A Brief Summary of India - Part III

Exact Match
  Location & Extent


  Mountain ranges
  The Himalayas

  The Desert


  Deccan rivers

  People and



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Watersheds There are mainly three watersheds.
  1. Himalayan range with its Karakoram branch in the north,
  2. Vindhyanchal and Satpura ranges in Central India, and 
  3. Sahyadri or Western Ghats on the west coast.

Rivers The sacred Ganga The main rivers of the Himalayan group are the Indus, Ganga and the Bhramputra. These rivers are both snow-fed and rain-fed and have therefore continuous flow throughout the year. Himalayan rivers discharge about 70% of their inflow into the sea. This includes about 5% from central Indian rivers. They join the Ganga and drain into the Bay of Bengal.

The Indus which the Aryans called the Sindhu, has lent its name to India. Its valleys on both sides have been the seats of civilization. This historic river has five major tributaries - the Jhelum, the Ravi, the Beas and the Sutlej. The Indus rises from the Mount Kailash (the abode of Lord Shiva) in Tibet north of the Himalayas, at an elevation of 5,180 metres  and traverses many miles through the Himalayas before it is joined by its tributaries in the Punjab. It travels west and southwest for 2,897 kilometres and empties into the Arabian Sea through several mouths. Thereafter it passes into Sind (Pakistan) to fall into the Arabian Sea.

The Ganga (also Ganges)  famous like in legends and history, is considered the most sacred river by the Hindus. It covers, what is called the heartland of India, which was the main centre of the ancient Aryan culture. It is the greatest waterway in India and one of the largest in the world. It is most important to the Indians for the part it plays in the Hindu religion.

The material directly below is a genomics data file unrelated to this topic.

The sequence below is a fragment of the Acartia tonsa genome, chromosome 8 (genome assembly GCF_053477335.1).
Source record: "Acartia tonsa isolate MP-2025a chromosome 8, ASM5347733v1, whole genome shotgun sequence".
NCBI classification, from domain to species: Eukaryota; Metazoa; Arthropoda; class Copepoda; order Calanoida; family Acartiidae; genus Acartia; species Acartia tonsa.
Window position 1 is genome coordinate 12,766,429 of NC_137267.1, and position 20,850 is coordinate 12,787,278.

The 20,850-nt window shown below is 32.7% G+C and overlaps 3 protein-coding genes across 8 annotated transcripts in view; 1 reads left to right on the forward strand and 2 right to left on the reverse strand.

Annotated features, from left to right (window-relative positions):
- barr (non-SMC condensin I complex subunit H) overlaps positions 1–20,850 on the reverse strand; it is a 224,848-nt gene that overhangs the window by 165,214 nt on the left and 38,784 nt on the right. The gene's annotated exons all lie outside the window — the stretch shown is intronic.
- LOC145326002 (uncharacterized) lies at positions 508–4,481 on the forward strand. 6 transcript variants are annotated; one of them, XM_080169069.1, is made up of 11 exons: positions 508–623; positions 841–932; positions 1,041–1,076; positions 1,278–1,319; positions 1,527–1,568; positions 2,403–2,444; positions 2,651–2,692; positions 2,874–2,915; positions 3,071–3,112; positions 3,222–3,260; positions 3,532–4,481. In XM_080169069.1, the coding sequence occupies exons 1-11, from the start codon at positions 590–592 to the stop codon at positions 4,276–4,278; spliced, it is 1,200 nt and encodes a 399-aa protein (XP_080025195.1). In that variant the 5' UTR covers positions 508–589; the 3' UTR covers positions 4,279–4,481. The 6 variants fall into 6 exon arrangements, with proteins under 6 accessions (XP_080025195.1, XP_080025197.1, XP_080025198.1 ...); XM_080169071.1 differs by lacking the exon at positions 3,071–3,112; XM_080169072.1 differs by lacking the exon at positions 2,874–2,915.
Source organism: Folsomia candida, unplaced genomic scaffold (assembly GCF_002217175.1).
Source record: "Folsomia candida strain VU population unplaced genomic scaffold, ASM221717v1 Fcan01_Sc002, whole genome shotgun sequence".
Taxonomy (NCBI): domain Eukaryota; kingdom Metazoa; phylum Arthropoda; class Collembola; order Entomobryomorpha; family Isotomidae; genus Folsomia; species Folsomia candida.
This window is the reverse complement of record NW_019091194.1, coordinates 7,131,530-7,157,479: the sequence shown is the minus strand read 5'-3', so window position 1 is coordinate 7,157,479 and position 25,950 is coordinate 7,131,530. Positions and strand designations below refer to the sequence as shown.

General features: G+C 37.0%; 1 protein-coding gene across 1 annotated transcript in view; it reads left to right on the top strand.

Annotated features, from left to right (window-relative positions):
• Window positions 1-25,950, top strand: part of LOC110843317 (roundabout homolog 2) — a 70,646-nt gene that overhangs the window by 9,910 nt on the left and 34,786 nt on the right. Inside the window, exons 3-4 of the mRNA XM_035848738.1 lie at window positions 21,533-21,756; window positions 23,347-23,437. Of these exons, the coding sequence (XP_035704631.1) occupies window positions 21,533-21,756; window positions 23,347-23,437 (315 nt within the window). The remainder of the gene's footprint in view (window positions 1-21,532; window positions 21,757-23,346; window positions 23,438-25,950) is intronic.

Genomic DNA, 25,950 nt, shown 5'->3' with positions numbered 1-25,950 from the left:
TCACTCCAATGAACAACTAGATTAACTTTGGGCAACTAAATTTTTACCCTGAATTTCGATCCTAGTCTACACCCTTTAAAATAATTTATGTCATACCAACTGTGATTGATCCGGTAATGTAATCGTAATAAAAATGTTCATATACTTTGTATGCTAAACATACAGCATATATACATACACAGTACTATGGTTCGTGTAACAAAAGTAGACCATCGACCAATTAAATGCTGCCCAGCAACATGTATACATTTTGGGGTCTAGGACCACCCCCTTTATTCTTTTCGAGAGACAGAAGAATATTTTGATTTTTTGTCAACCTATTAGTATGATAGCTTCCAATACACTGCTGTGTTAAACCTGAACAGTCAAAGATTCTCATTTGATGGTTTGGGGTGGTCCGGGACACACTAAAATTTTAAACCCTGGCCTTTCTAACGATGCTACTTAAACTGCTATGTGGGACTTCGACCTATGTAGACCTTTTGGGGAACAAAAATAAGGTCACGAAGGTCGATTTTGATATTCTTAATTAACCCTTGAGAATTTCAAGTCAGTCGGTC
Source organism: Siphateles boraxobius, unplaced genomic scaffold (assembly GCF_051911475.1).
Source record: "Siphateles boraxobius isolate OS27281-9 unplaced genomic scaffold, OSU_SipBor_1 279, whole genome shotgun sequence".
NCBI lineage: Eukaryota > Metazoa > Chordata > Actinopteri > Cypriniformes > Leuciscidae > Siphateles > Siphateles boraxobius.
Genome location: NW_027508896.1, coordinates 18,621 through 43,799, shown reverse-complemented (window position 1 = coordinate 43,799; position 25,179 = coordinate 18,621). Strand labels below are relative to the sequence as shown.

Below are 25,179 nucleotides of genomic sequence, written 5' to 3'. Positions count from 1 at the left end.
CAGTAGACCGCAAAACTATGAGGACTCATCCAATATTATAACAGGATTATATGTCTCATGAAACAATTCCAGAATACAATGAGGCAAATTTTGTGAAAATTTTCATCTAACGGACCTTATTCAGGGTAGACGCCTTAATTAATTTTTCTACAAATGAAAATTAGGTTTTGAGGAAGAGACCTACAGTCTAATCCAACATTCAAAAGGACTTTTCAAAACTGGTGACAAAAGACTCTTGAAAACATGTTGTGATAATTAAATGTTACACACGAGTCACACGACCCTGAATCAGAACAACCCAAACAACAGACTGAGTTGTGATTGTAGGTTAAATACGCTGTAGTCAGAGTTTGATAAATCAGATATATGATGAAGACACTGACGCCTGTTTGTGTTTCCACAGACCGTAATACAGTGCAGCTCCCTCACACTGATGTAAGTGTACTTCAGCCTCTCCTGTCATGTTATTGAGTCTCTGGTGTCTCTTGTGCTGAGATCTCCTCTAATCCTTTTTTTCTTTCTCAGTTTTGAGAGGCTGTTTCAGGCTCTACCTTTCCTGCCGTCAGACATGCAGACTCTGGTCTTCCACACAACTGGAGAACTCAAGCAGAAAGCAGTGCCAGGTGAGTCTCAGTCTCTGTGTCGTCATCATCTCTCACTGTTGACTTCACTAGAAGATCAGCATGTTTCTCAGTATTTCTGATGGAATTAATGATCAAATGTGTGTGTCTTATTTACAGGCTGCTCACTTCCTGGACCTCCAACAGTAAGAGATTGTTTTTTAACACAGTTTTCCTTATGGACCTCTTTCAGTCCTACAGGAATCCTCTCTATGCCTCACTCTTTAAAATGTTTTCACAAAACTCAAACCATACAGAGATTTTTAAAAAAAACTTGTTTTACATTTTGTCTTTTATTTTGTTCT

Each year, thousands of Hindu pilgrims visit such holy cities as Varanasi and Allahabad along the banks of the Ganga to bathe in the river and to take home some of its water. Temples line the riverbank, and ghats (stairways) lead down to the water. Some pilgrims come to bathe in the water only to cleanse and purify themselves. The sick and crippled come hoping that the touch of the water will cure their ailments. Others come to die in the river, for the Hindus believe that those who die in the Ganga will be carried to Paradise.

The river is an important trade area. Its valley is fertile and densely populated. Some of India's largest cities, such as Calcutta, Howrah, Patna, Varanasi, and Kanpur, stand on its banks. But the Ganga is less important commercially than it once was. Irrigation has drained much of its water and steamers can navigate only in the lower part of the river. 

The Ganga has its source in an ice cave 3,139 metres above sea level in the Himalayas of northern India. The glacier known as Gangotri gives rise to the river and its several tributaries. The river flows toward the southeast and through Bangladesh for 2,480 kilometres to empty into the Bay of Bengal . Several tributary rivers, including the Yamuna, Ramganga, Gomti, Ghaghra, Son, and Sapt Kosi add to the waters of the Ganga. They spread like a fan in the plain of India thus forming the largest river basin in India, with an area, one quarter of the total area of India. The Brahmaputra River joins some of the branches of the Ganga near its mouth, and together the two rivers form a large delta.  


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